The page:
As the fall approaches, anglers know the fishing picks up. But don’t overlook outstanding Texas fall fishing action in the saltwater.
September is a major transition month for Texas sportsmen. Dove season opens, teal season rolls in around the middle of the month and we get our first cool fronts since last winter. With that change in the weather, fishing along the coast emerges with good catches of trout, reds and flounder. The only glitch is figuring out when and where to go fishing.
One of the very best angling options in Texas can be found on Sabine Lake, located on the Texas/Louisiana border. Having lived in nearby Beaumont for 23 years, I spent a heck of a lot of time on Sabine. During those days I found out that September is one of the best months to be fishing on this bay that offers the wide-open Sabine Lake, Sabine Pass and the jetties. This place has it all.
Capt. Jerry Norris has been fishing on Sabine for over five decades.
“September is the best month to be fishing here,” he says. “This is when the jetties are giving up good catches of reds and trout. In Lighthouse Cove at Sabine Pass we have some of the best topwater fishing for reds and trout that you’ll find along the entire Texas coast. As we begin to get cool fronts moving through, the birds will start working on the open lake. That’s when shrimp and shad begin their migration to the Gulf. It’s a time when you can catch upwards of 100 trout and reds during a day of fishing.”
Another excellent option on Sabine is flounder fishing. September marks the beginning of the fall flounder run. By October it’s going strong and will even run into November. Some of the best flounder spots right now are at the mouths of bayous on the main lake. Fish them on an outgoing tide with soft plastics and Gulps and you might be surprised at how many big and tasty “flatties” you’ll box. One of the top lures for flounder is a Yum Money Minnow in clown or silver shad. The best tactic is to swim this soft plastic along the bottom with a slow retrieve.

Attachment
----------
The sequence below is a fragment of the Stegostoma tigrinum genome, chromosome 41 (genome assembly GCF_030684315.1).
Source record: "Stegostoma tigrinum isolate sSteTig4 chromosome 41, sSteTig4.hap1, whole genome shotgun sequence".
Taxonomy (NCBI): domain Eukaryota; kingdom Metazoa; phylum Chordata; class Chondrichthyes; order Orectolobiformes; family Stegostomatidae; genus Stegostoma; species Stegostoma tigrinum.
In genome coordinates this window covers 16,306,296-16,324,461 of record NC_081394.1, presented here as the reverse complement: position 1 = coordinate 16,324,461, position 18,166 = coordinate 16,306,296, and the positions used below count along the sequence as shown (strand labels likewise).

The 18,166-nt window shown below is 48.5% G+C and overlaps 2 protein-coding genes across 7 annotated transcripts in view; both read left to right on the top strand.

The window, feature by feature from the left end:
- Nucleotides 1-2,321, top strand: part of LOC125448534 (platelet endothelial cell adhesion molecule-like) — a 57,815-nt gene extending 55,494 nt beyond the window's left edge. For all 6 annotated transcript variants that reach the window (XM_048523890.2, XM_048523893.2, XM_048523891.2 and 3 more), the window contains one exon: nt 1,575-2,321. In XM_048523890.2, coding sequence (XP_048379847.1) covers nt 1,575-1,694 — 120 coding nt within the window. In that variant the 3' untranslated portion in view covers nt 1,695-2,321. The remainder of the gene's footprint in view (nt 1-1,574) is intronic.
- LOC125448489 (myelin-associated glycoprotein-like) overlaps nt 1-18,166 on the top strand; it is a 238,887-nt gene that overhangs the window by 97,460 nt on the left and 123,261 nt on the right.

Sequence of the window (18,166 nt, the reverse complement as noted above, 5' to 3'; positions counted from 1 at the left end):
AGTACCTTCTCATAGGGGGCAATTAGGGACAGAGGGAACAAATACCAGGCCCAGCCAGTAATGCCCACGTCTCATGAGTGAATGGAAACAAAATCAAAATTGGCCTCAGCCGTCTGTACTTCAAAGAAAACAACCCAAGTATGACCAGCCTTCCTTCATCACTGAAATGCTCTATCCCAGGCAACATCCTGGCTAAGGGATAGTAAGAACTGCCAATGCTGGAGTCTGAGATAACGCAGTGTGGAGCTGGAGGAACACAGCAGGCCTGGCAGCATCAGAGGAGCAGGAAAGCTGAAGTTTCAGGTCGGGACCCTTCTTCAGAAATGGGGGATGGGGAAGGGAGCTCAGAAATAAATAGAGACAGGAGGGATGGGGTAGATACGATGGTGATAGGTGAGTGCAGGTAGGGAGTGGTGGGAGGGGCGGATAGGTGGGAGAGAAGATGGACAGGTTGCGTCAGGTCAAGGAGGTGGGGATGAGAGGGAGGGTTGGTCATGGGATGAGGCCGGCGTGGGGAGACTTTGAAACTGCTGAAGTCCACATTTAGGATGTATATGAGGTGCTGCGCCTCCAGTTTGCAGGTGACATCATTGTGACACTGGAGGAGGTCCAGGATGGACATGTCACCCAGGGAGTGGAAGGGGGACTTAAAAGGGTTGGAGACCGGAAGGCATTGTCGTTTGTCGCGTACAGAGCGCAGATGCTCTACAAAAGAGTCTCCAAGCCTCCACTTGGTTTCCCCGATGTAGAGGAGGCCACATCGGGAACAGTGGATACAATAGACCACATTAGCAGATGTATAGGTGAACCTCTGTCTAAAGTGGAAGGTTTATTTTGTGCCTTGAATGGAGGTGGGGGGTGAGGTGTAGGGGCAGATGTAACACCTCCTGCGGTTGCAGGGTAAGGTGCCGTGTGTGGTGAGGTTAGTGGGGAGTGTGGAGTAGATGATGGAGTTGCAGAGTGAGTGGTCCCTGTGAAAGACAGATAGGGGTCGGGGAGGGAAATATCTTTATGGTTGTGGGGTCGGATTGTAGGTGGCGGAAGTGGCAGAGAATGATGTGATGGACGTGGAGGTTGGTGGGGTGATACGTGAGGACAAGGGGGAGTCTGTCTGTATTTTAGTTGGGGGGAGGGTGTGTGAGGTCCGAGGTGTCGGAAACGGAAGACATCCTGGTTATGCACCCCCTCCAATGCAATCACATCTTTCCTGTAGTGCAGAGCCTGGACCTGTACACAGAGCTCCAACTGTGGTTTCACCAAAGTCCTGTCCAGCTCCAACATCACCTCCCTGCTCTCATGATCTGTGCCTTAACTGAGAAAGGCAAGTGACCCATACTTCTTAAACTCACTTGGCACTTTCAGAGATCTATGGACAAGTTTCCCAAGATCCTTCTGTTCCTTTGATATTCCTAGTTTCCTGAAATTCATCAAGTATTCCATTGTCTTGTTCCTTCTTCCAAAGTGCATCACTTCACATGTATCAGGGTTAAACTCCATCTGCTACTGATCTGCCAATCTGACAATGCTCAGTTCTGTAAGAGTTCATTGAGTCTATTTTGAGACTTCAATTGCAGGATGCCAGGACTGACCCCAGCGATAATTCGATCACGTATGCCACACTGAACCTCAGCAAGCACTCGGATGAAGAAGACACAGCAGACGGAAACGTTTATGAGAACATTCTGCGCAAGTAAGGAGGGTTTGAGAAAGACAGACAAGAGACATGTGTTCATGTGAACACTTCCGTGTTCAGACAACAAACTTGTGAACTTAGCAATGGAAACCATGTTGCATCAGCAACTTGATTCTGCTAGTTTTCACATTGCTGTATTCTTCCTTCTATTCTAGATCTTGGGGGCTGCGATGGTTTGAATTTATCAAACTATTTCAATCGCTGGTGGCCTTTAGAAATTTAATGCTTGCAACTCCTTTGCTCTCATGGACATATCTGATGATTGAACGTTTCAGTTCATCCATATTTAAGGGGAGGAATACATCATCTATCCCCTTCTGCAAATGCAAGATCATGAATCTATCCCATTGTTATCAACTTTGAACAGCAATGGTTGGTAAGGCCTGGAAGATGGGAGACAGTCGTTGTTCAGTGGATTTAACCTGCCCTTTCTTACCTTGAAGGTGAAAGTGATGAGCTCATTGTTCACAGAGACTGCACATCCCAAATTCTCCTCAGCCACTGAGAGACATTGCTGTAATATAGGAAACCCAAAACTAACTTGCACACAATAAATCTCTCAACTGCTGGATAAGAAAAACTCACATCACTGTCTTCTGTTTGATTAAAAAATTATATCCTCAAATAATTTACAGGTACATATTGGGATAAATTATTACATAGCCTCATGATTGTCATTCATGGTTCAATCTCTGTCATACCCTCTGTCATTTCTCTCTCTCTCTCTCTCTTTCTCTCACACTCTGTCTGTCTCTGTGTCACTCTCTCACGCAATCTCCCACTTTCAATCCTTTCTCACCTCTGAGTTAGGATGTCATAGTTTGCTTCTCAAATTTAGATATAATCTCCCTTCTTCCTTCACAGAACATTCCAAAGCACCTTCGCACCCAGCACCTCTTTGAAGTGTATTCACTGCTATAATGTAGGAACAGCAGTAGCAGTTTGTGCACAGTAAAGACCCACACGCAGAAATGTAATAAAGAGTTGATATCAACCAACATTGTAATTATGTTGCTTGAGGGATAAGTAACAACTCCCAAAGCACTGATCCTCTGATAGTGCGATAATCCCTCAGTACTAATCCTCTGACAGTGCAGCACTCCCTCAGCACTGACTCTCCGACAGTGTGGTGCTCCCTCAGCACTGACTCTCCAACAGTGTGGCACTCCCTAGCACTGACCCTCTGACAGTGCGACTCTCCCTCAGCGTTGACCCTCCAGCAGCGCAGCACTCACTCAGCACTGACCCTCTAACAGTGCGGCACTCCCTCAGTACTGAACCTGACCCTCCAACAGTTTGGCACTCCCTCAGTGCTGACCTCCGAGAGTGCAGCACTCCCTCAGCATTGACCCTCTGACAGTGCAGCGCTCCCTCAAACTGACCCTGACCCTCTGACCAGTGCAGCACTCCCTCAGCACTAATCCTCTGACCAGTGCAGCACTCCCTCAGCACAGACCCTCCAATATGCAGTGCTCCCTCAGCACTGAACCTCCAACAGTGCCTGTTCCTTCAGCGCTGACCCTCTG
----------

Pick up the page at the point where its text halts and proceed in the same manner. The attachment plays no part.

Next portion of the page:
Two of the best places to fish along the Sabine jetties will be at the boat cuts and the Gulf side of the east jetty. If you go, don’t forget that you’ll need a Louisiana license to fish the east jetty. The end of both jetties will be good for reds — big reds. You can catch them on jigs fished on bottom, or by soaking a hunk of a fresh dead mullet. On an outgoing tide the boat cuts, about mid-way down the east and west jetty, will be holding good numbers of reds.
The surf along the Louisiana shoreline is always a good option, if you’ve got green water to the beach. Another hotspot will be the offshore platforms from 2 to 6 miles off the jetties.
If you like to wade, this is a good time to fish East Galveston Bay. The south shoreline is an excellent option during the week, when there isn’t a swarm of Houston anglers on the water. The topwater bite can be good at first light in about 3 to 4 feet of water. The key is to find mullet and fish them.
Directly across the bay, you’ll find the shoreline of the Anahuac National Wildlife Refuge. You have the option of putting in a Stingaree Marina and running across East Bay, or putting in at the refuge. If you access the bay via the refuge you can park your vehicle along the shoreline and hit the water right there. Reds will usually be up along the bank feeding on small crabs and mullet.
Trout will be in waist to chest deep water. They will be feeding on shrimp and mullet. For reds a gold or copper spoon is tough to beat. Or you might try a swimbait in copper penny. For trout, a suspending sinking Mirrolure twitch bait is good. The Catch 2000 series in pink/chartreuse/silver or red/white have been known to catch some solid trout along the refuge shoreline.
A very popular option on East Galveston Bay is to fish live shrimp or croakers over and around the shell reefs on the middle and lower areas of the bay. Some of those reefs are big enough to wade, and that’s a very good way to pin down an easy limit of trout. A good lure over the shallow shell is a Corky Fat Boy in black/gold or pink.
One of the best stretches of surf along the Texas coast can be found between San Luis Pass and Freeport. This is easy access fishing and a good place to fish as we get mild September cool fronts through. The north wind will lay down the surf and set up a trout-green tide to the beach. Good lures to use include the classic 52 Mirrolure series in pink/gold, red/yellow/gold and pink/yellow/silver. Once again, find the bait and you’ll find the trout. Some of the best surf fishermen drive the beach until they find pods of mullet.
On the middle Texas coast, you’ll find East and West Matagorda bays. Both bays can be reached via boat from the towns of Matagorda or Port O’Connor.On East Bay, you can put in at the Harbor Marina and head east in the Intracoastal Waterway. The entrance to the bay will be on your right several miles east.
There are two ways to successfully fish East Bay. One is to wade; the other is to drift.
“A lot of people here don’t think you can catch a lot of trout by drifting,” says guide Charlie Paradoski, who has been running charters here for decades. “But it’s actually a very good way to box a lot of trout on just about any given day. What I like to do is set up a drift over scattered shell in about 4 to 6 feet of water. During September, trout will be feeding on shrimp, shad and mullet, and drift fishing is a good way to find them.”